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African Hebrew Israelites *

A sign in Dimona.

The Black Hebrew Israelites of Jerusalem is a spiritual group now mainly based in Israel, who believe they are descended from the Twelve Tribes of Israel. Black Hebrew Israelites incorporate certain aspects of the religious beliefs and practices of both Christianity and Judaism.

The Black Hebrew Israelite movement originated at the end of the 19th century, when Frank Cherry and William Saunders Crowdy both claimed to have received visions that African Americans are descendants of the Hebrews in the Bible. Cherry established the Church of the Living God, the Pillar Ground of Truth for All Nations, in 1886, and Crowdy founded the Church of God and Saints of Christ in 1896. They came from a group of African Americans, many from Chicago, Illinois, who migrated to Israel in the late 1960s.

The former headquarters of the Church of God and Saints of Christ in Washington, D.C. The building is now known as First Tabernacle Beth El and it is listed on the National Register of Historic Places. Photo: AgnosticPreachersKid 

They believe they are Jewish but when they began emigrating to Israel, the religious officials and the state did not consider them Jewish and they did not want to convert. By 2003, the remainder of the existing community were granted official Israel permanent residency and later were entitled to acquire Israeli citizenship by naturalization, which does not imply any Jewish status. Since 2004, some members of the community (both men and women) have enlisted to the Israel Defense Forces. The Black Hebrew Israelites of Jerusalem is a spiritual group now mainly based in Israel, who believe they are descended from the Twelve Tribes of Israel. Black Hebrew Israelites incorporate certain aspects of the religious beliefs and practices of both Christianity and Judaism. The community now numbers around 5,000. 

Wentworth Arthur Matthew founded the Commandment Keepers Congregation in Harlem in 1919. Matthew was influenced by the non-black Jews. Garvey used the Biblical Jews in exile as a metaphor for black people in North America. One of the accomplishments of Garvey’s movement was to strengthen the connection between black Americans and Africa, Ethiopia in particular. When Matthew later learned about the Beta Israel—Ethiopian Jews—he identified with them.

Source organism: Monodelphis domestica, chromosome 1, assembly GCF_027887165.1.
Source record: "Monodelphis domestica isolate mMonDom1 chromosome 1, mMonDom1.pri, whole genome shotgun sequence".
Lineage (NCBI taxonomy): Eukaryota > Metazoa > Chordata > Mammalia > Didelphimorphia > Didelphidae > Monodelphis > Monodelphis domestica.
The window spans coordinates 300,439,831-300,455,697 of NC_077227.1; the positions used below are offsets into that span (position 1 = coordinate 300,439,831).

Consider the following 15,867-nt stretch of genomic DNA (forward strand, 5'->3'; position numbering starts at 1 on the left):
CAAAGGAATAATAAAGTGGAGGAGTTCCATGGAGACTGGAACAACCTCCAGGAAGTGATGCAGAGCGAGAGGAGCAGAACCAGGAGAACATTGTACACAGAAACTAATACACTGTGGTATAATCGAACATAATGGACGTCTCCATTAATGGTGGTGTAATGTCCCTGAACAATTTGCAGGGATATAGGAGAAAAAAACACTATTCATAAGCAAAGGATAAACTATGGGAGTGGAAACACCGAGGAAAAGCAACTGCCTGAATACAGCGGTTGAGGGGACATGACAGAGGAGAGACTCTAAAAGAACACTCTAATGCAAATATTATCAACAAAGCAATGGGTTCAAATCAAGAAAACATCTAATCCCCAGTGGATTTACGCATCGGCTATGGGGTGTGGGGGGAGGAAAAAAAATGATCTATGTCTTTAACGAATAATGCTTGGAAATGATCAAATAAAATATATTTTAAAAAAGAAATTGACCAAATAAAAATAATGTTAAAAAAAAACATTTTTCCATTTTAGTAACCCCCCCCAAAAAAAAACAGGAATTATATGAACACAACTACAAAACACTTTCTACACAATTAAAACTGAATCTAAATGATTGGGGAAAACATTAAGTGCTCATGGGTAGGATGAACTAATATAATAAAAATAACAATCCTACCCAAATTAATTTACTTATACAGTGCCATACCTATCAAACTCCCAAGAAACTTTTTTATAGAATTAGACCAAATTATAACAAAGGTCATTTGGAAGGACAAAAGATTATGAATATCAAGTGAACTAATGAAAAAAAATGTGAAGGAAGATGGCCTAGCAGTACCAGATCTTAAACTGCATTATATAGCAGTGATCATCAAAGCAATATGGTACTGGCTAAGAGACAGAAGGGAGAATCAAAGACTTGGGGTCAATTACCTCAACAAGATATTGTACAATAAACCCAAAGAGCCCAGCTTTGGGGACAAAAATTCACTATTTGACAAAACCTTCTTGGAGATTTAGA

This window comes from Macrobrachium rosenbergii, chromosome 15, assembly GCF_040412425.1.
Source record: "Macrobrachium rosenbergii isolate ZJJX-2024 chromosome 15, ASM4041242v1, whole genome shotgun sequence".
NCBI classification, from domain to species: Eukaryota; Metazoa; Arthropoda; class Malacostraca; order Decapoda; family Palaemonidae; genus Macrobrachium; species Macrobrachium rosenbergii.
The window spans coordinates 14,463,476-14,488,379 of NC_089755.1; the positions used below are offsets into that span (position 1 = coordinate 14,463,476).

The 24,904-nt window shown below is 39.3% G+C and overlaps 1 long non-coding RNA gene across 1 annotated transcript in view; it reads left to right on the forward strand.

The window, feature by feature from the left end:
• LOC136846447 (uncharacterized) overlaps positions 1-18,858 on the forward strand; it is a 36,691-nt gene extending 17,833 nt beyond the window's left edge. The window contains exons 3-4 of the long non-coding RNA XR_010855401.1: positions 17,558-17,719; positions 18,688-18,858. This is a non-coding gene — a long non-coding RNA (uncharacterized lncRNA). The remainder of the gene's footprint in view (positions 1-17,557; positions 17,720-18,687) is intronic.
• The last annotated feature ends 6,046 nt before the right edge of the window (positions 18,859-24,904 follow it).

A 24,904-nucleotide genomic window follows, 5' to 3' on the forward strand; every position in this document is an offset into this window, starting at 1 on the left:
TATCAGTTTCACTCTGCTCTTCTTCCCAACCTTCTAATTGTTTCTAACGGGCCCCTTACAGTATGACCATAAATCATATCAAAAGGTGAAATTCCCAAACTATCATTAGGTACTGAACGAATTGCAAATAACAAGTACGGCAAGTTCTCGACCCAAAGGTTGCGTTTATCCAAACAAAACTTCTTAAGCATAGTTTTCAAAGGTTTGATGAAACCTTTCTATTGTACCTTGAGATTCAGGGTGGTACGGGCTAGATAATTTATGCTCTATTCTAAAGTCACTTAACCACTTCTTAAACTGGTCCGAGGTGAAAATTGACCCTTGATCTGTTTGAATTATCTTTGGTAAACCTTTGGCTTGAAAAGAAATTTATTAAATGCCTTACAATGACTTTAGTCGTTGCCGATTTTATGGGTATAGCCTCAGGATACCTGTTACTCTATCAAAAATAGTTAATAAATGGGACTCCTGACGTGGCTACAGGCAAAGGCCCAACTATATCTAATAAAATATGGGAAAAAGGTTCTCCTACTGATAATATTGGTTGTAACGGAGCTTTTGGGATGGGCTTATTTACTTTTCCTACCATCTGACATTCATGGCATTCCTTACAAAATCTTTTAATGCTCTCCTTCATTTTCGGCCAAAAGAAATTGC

The founder of the Commandment Keepers, Wentworth Arthur Matthew holding a Sefer Torah.
Photo: unknown

Ben Ammi Ben-Israel (Ben Carter) established the African Hebrew Israelites of Jerusalem in Chicago, Illinois, in 1966, a time when black nationalism was on the rise as a response to the Civil Rights Movement. In 1969, after a sojourn in Liberia, Ben Ammi and about 30 Hebrew Israelites moved to Israel.

Members of the group continued to arrive and settle in the desert town of Dimona. For two decades, their population continued to grow through natural increase and illegal immigration. In May 1990, the group was granted tourist status and visas that permitted them to work. At the end of 2003, the group was granted permanent residency status by the Israeli Interior Ministry.

African Hebrew Israelites speak to visitors in Dimona, Israel. Photo: Dror Eiger -Flickr.com
A group of African Hebrew Israelites in Dimona, Israel. Photo: sethfrantzman 

The group maintains a vegan diet. They practice abstinence from alcohol, other than the naturally fermented wine which they make themselves, as well as abstinence from both illegal and pharmaceutical drugs, so as to stay within the “cycles of life”.

The group grows much of its own food and its members are authorized organic growers.

The group practices “polygyny”, meaning that a man can marry several wives (up to six). Within the community this is termed “Divine Marriage”. Polygyny is not required, constituting approximately 37% of marriages in 1992.[26]

A child of the community, in Dimona, September 2005 Photo: Dror Eiger
Dimona

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